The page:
Fit at 100 is the New Normal

When we set a goal, miracles happen at lightning speed.  So, what miracles might we achieve at age 100? According to my interpretation of recent data, 100 is the new 30.  To explain, I saw a YouTube health clip that claimed we can build strong muscles even in our hundreds.  If we eat ultra-healthy, avoid toxins, and exercise regularly, we may be healthier at 100 than we are today.  Fit at a hundred is the new normal.

I found this great system for getting a healthy heart.  I bought an Amazon stationary exercise bike using a payment plan.  (I’m still paying it off, but I’ve used it so much that it has already yielded a spectacular return on investment.)  I downloaded a high-intensity training interval timer phone app.  I set it for 30 seconds of bike sprints and 30 seconds of slow cycling, repeated for 10 minutes.  Once that is done, I do 20 to 30 minutes of slow cycling while reading Pim van Limmel’s book Consciousness Beyond Life.  As a result, my leg muscles have bulked up incredibly in a short time.  I aim to do this fast portion of the bike sprint, called an “exercise snack,” for ten minutes daily.  To my surprise, I felt elated after doing my first set.  I thought I’d feel throttled, but that’s not true.  Instead, pleasurable endorphins exploded within me.

To stay young, a loved one started drinking Kombucha instead of pop.  Pop takes us closer, inch by inch, to our deathbed, as pop wreaked havoc on my stomach, face, and teeth, causing weird loud noises to come from my throat and gurgling in my gut that kept me awake, fretting, at night.  Kombucha, a healthy substitute, takes us toward health, as it is full of probiotics, fruit, and teas.

Another age-defying activity is meditation.  I started taking up meditation again despite previously having an aversion to it, as it activated chronic fatigue.  However, I discovered hyperventilation breathing, where we rapidly breathe in and out of our noses, which boosts my energy and shoots off endorphins.  So, I set my high-intensity interval timer for 30 seconds of hyperventilation breaths and 30 seconds of rest for five rounds.

Another age-reduction tactic centers on supplements.  I started taking a teaspoon of chlorella daily to eliminate heavy chemicals and toxins and boost my immunity.  A loved one takes it and hates the flavor but loves the benefits.  I dreamed of buying it for him for years and would longingly window shop at health food stores, reading the chlorella and spirulina labels, wishing to one day earn enough money to buy him a bag.  I would visit health food stores multiple times weekly to peer at everything I dreamed of buying him.  But I’d buy only a box of herbal teas or walk out empty-handed due to a lack of budget.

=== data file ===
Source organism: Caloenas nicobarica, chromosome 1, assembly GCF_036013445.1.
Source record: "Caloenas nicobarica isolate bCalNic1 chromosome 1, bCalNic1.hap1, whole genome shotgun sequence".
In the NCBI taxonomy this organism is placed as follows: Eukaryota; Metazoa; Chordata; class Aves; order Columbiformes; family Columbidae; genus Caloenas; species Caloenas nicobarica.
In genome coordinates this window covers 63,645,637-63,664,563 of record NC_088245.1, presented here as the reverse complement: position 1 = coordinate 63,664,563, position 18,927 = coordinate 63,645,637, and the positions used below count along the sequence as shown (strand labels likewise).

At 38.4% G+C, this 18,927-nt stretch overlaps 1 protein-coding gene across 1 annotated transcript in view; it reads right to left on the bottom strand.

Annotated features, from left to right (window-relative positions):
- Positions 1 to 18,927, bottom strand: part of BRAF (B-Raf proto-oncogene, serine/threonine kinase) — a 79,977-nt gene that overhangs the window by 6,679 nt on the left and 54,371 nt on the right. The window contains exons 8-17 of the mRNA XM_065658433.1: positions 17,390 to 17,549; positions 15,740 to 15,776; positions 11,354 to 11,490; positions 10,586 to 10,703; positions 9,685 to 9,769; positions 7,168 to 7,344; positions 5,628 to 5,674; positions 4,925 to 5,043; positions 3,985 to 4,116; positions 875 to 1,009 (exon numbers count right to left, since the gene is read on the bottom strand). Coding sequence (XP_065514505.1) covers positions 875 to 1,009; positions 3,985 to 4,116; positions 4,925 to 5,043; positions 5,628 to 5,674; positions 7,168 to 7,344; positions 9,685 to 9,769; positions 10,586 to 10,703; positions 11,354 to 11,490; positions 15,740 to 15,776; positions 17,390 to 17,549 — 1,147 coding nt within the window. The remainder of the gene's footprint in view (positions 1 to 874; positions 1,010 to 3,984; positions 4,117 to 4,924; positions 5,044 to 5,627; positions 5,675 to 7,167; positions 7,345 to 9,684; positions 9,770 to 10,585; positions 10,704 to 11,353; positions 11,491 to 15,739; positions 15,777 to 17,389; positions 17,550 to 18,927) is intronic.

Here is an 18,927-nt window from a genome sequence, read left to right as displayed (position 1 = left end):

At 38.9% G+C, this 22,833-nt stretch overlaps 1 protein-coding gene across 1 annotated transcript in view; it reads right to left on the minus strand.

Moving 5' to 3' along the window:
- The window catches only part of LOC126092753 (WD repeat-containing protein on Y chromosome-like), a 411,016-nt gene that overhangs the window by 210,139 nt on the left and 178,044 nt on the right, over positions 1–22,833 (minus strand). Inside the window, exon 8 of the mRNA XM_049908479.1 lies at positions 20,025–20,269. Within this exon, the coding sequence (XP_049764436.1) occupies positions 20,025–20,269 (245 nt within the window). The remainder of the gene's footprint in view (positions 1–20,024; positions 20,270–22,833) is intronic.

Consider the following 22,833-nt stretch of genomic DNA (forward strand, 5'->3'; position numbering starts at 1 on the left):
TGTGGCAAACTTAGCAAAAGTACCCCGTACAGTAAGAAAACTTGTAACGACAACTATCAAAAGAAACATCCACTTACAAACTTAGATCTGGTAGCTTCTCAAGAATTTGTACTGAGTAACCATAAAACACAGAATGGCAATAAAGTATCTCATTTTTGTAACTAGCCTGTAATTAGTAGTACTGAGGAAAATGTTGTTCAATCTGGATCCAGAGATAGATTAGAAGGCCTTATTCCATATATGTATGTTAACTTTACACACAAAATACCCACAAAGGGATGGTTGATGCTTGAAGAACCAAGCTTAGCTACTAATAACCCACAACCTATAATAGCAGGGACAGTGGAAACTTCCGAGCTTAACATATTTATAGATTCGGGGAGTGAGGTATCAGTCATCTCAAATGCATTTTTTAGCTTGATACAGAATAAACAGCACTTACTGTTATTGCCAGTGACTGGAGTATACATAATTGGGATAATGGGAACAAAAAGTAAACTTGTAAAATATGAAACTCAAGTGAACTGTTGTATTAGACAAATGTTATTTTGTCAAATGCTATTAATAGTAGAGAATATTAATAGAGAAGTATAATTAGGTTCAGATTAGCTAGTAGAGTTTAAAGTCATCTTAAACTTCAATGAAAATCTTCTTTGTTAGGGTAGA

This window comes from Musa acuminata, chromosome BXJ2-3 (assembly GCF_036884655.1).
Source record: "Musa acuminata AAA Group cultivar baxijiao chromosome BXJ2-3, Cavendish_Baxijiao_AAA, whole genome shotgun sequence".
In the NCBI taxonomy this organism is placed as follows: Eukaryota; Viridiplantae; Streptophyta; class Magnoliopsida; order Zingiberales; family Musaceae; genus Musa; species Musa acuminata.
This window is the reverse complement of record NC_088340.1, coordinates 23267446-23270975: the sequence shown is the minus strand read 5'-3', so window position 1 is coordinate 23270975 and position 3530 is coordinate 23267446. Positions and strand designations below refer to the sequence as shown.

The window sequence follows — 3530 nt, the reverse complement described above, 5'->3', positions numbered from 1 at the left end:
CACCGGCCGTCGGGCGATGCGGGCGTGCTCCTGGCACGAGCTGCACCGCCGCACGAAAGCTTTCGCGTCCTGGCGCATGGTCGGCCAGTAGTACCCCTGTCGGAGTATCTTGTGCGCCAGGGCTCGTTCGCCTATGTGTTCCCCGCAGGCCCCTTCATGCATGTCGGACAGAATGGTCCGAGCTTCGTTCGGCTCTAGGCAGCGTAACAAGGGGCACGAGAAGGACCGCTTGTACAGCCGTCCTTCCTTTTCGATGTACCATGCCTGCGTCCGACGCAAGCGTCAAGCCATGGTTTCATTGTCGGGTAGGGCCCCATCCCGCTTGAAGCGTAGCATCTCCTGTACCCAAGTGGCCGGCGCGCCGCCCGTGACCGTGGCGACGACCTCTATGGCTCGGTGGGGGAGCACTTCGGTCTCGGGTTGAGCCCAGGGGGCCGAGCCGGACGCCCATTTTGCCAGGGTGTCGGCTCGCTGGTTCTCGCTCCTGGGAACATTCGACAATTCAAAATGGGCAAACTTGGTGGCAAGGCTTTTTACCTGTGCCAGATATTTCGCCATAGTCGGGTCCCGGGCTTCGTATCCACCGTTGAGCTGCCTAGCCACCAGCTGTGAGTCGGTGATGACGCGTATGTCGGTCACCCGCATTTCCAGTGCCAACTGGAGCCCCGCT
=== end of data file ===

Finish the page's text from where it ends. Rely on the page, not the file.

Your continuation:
My next big health move is to get chicken feet from the Chinatown grocers and brew bone broth in a crockpot, as collagen keeps us young.  I researched soup bones and would love to get beef soup bones and a 20-dollar Amazon crockpot, drinking collagen daily.  Why not age younger every day?

I also have two new health goals: compete at the Olympics for my age category in one of two types of races: backstroke swimming or track and field sprinting.  I just finished watching the first day of Olympic swim tryouts, where my swim coach was competing, and watching the process demystified it, like visiting an exam room before the exam to get a sense of comfort and relaxation.  I’ve already begun narrowing down who will be my first female Olympian potential track-and-field sprint coach, and I start my online $100 sprinting course soon.  I always thought I couldn’t compete as an athlete due to my height.  However, many Varsity sprinters appear to be 5 foot 3 inches, so I’m tall in comparison, so height is not a disadvantage.  (I now joke that I will win the Olympics in twenty years, as long as Olympian swim champion Maggie Mac Neal starts swimming less often.)

So, dream big.  If others don’t view our dreams as crazy, we aren’t dreaming big enough.  That quote is from the audiobook, How Champions Think, by Dr.  Rob Rotella.  Let’s make 100 the new 30 and be fitter at 100 than we are today—so fit, we win gold at the Olympics! As my Olympian wrestling coach with the permanent smile would say, “Go get ’em, Tiger!”